A MT ELIZA couple who celebrated their 50th wedding anniversary last week have strong links to one of the world’s most important medical achievements.
Estelle Gold – who with husband Neil enjoyed their “golden” night at Mornington Golf Club on Friday 12 April – was nurse-in-charge of the transplant unit where famed South African cardiac surgeon Dr Christiaan Barnard performed the first heart transplant in 1967.
Ms Gold, then in her 20s, vividly remembers the remarkable day at Groote Schuur Hospital, Cape Town, when Dr Barnard performed the “highly political” transplant, the first one in which the patient regained consciousness.
The man died 18 days later of pneumonia but the second transplant patient, who Ms Gold says was “much healthier” survived “for years”.
“At the time it was so interesting,” she said. “To take the heart out of a patient while the replacement heart is sitting in a kidney bowl waiting to be put in … It was like a science fiction movie.”
As part of his preparations for the first human transplant, Dr Barnard had studied reports of kidney and tissue transplants in the US and France, as well as conducting heart-transplant experiments on feral dogs.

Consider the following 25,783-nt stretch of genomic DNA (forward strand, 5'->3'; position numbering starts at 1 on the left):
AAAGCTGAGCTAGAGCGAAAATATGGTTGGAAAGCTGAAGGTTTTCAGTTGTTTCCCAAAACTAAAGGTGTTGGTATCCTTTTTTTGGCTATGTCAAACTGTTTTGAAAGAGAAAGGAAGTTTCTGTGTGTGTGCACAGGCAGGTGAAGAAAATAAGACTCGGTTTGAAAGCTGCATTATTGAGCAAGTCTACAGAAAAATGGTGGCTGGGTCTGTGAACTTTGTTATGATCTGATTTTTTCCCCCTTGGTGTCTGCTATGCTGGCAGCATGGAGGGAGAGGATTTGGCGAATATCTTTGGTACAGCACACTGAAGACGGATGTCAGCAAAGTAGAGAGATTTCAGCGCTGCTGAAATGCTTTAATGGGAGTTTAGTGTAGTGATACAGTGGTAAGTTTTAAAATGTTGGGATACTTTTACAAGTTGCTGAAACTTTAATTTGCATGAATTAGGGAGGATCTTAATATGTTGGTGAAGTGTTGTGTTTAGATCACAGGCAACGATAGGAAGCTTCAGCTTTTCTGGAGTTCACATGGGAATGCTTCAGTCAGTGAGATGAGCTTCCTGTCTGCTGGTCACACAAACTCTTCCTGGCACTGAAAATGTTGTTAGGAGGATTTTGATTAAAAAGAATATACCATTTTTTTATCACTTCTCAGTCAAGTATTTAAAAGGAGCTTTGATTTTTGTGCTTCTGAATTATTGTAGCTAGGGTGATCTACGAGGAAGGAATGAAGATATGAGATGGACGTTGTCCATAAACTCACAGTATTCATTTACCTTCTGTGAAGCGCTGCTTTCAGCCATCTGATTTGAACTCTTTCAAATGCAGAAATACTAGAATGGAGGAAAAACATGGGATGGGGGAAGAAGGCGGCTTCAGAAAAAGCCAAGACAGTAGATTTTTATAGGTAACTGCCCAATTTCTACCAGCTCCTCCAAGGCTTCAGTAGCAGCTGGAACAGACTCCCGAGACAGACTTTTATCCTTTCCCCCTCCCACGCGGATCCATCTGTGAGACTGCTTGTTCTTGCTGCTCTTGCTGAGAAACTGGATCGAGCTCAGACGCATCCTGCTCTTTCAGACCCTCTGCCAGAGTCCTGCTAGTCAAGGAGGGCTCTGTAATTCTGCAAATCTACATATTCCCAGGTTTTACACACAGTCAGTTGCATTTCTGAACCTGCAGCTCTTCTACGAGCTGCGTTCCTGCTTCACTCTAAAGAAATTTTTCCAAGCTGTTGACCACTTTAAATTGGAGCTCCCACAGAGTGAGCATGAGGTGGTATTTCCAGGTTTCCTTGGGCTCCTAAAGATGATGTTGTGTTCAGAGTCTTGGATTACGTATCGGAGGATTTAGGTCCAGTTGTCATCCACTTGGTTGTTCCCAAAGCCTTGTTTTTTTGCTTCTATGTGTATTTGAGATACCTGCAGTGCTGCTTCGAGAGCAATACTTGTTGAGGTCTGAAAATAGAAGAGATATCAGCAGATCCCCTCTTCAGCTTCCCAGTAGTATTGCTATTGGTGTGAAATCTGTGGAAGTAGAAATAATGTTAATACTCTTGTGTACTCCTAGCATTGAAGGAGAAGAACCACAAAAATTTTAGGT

“The dogs lived, so Dr Barnard knew heart transplants worked but it was very political because the head of the hospital thought it was too experimental to do on humans,” Ms Gold said.
“However, Dr Barnard had a lot of end-stage patients and the alternative for them would have been death.
“Now, it is commonplace and we have learned all about immune drugs and tissue-typing.”
Arriving in Australia in 1981, after five years in Canada, the Golds moved to Mt Eliza where she became a nurse-educator and Mr Gold set up a spray painting and plastics business in Dandenong.
Ms Gold studied for her Bachelor and later Master of Education and taught clinical nursing at various hospitals, including Frankston Hospital and the former Mt Eliza Hospital where she was head of the nursing school.
“Working there was ideal because I could teach in the classroom and then take the nurses straight down to the wards – that is the best way to teach.”
Ms Gold retired eight years ago, but the memories and friendships she made will last a lifetime – not the least being in on a world-first operation.